Sometimes teachers contact me explaining that they have one student (or more) who will not respond to the Raise Responsibility System (which is detailed in the Discipline Without Stress book) and who often have repeated discipline challenges They wonder if there is something different they should do to encourage that student to understand the system or if they need to change how they implement the strategies in the Discipline Without Stress methodology.
I believe the answer to this dilemma is very much tied to expectations about what it means to have a child “respond” to the Raise Responsibility System. I notice that sometimes when people say they are having difficulty in getting certain kids “to respond,” what they mean is … >>> READ MORE >>> →
Which would you rather have: a child who does what you ask but only when you ask (an obedient child) … or a child who does the right thing even when no one is looking simply because it’s the right thing to do (a responsible child)?
Most parents and teachers choose the latter. But if that’s what we want, why are so many adults still using outdated discipline techniques that promote obedience rather than responsibility? Such techniques include telling young people what to do, punishing them if they do not, and rewarding them if they do. These approaches teach only one thing: obedience. The shortcomings of obedience appear when teachers and parents are not around to use these external motivators. … >>> READ MORE >>> →
Dr. Marshall recently brought teacher attention to a youtube lecture highlighting the third part of his Discipline without Stress Teaching Model, The Raise Responsibility System.
As many university instructors do these days, Joe Jerles posted this classroom management lecture online so that his own students could access his teaching easily and repeatedly for study purposes.
Jerles is teaching from the textbook, Effective Classroom Management by Carlette Jackson Hardin. Chapter 9 of the book deals specifically with Dr. Marshall’s Discipline without Stress approach.
Joe Jerles’ youtube presentation may be of interest to anyone wanting to learn more about the Discipline without Stress approach.
Dr. Marshall points out a few things to notice while viewing the video:
- Even kindergarten students
… >>> READ MORE >>> →
Practitioners of the Raise Responsibility System move into a stress reducing mode, and young people become more responsible because:
- The youngster self-evaluates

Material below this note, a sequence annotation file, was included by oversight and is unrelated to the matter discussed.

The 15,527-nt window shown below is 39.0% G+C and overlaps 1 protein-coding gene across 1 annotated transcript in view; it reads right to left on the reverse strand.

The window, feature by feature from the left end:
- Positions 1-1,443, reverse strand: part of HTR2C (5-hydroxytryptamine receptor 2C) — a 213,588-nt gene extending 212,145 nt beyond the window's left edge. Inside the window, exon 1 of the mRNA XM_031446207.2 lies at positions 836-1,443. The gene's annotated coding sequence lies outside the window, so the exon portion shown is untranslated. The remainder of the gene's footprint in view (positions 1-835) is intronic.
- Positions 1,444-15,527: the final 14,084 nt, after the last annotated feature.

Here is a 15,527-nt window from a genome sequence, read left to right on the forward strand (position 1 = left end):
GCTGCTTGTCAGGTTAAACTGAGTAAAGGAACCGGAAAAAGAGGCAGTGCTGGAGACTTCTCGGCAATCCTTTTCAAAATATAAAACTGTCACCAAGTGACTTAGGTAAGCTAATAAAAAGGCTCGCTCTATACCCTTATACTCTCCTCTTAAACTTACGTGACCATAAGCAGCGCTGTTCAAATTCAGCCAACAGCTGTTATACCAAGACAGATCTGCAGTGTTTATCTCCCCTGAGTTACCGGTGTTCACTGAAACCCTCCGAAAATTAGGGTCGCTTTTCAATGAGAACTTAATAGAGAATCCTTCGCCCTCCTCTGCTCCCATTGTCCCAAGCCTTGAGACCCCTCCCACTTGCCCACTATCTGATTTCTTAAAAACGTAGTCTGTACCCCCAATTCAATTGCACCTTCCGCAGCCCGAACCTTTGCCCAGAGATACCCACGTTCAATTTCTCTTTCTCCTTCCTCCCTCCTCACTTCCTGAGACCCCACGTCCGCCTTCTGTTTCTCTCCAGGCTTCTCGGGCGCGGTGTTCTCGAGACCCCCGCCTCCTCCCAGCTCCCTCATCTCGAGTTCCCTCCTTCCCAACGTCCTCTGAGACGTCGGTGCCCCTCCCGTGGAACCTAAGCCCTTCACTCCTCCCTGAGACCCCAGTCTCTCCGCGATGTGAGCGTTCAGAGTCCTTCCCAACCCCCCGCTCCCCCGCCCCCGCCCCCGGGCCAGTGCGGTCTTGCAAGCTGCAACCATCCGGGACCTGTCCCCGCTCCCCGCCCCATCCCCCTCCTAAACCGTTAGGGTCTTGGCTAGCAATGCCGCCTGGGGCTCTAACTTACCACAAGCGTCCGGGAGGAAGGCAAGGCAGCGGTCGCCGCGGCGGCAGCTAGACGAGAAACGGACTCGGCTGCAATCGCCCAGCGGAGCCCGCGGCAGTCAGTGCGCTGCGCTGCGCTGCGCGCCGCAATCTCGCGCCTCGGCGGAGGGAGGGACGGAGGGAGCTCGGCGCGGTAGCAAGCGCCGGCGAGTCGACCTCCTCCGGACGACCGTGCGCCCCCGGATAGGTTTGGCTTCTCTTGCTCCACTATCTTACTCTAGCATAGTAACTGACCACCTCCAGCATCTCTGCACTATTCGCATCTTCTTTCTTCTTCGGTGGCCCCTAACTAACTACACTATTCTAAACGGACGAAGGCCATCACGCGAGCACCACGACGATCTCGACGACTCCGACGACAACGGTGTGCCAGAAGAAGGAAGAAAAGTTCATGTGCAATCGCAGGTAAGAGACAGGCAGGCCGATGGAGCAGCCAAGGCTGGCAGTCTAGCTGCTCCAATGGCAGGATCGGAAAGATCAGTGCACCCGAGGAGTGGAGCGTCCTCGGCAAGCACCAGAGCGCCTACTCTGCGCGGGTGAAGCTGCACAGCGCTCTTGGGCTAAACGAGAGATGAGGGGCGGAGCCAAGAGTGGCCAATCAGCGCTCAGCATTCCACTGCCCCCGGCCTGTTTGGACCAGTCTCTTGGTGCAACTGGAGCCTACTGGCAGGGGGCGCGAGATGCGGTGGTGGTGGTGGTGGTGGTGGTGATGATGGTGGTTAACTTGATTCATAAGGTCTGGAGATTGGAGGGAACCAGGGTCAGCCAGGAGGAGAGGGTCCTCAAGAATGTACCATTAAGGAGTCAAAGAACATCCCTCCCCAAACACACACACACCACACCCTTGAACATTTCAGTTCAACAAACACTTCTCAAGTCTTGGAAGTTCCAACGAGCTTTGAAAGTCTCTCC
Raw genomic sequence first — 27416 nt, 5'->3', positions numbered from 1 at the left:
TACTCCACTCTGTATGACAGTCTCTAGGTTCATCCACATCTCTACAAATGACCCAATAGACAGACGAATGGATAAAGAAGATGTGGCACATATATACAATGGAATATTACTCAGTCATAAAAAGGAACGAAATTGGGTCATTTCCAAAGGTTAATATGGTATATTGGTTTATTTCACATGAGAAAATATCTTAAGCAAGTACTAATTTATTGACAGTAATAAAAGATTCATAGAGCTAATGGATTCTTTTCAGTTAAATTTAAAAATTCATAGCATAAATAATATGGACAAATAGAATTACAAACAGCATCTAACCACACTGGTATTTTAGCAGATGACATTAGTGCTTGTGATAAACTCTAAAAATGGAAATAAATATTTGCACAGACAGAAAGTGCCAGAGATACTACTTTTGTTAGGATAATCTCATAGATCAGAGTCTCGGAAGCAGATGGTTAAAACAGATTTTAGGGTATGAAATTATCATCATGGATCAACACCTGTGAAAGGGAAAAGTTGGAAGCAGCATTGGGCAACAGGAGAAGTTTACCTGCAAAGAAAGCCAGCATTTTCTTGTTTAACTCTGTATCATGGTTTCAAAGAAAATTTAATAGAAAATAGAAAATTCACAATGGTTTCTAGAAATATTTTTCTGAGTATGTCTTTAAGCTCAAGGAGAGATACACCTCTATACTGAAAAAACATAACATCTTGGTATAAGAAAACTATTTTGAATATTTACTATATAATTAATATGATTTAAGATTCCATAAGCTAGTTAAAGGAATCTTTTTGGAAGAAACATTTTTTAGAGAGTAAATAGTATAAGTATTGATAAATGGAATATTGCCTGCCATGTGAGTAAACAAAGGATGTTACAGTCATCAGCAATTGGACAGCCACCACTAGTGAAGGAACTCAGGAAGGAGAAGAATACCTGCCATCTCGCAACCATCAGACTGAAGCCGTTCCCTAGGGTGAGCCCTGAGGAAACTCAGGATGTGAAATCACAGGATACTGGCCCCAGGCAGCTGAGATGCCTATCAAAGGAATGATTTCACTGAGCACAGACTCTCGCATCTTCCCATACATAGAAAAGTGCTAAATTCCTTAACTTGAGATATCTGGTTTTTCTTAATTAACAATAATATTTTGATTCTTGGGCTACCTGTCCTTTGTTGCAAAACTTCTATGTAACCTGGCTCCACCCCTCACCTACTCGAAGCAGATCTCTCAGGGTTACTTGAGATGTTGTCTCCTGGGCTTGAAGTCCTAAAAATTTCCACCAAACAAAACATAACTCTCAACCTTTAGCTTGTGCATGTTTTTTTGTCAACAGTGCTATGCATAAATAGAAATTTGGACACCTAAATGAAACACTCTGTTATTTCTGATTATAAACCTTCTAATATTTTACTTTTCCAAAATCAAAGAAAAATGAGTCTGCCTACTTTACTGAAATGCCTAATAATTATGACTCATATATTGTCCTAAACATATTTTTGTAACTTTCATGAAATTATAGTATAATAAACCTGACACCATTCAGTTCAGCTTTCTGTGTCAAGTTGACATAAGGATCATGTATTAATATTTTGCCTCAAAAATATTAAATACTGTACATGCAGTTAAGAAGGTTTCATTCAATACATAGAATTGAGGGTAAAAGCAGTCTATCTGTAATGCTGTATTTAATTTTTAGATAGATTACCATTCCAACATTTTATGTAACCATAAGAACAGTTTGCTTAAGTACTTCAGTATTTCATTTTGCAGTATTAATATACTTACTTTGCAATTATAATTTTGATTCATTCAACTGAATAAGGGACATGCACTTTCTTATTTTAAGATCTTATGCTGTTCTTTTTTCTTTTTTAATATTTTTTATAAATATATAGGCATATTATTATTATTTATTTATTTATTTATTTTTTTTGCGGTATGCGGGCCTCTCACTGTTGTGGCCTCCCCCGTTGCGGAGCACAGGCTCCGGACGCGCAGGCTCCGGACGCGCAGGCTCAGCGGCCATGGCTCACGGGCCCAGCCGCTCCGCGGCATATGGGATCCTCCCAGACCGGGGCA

- The youngster acknowledges inappropriate behavior
- The youngster takes ownership
- The youngster develops a plan
- The youngster develops a procedure to implement the plan
The system is so effective because:
- Positivity is a more constructive teacher than negativity.
- Choice empowers.
- Self-evaluation is essential for lasting improvement.
- People choose their own behaviors.
- Self-correction is the most effective approach for changing behavior.
- Acting responsibly is the most satisfying of rewards.
- Growth is greater when authority is used without punishment.
… >>> READ MORE >>> →
The nature of childhood has dramatically changed in the last few generations. Young people spend time in front of the television, a passive activity that robs them of playtime and imagination. Hours are also spent in front of computers. These types of activities—relying on technology—are often lone activities in that people generally engage in them by themselves. As a result, learning about personal relationship skills and developing social intelligences are largely ignored. In contrast to former generations, young people today are more independent, more anxious, more impulsive, more disruptive, and more disobedient. To many parents, youth today seem like a real pain.
Although the young today are different, they aren’t worse.
Current generations are not like any other in history. … >>> READ MORE >>> →
Parents often ask me what the Raise Responsibility System is all about. While this website has much information about the system, here are a few key points to help explain it:
- As the name states, the Raise Responsibility System aims at promoting responsibility. This is in contrast to approaches that aim at fostering obedience. When parents aim toward obedience with young people today, they often get resistance, resentment, and even rebellion. The result is stress for both parent and child. As children grow, the more we try to force obedience the more they resist. However, when responsibility is promoted, obedience becomes a natural by-product.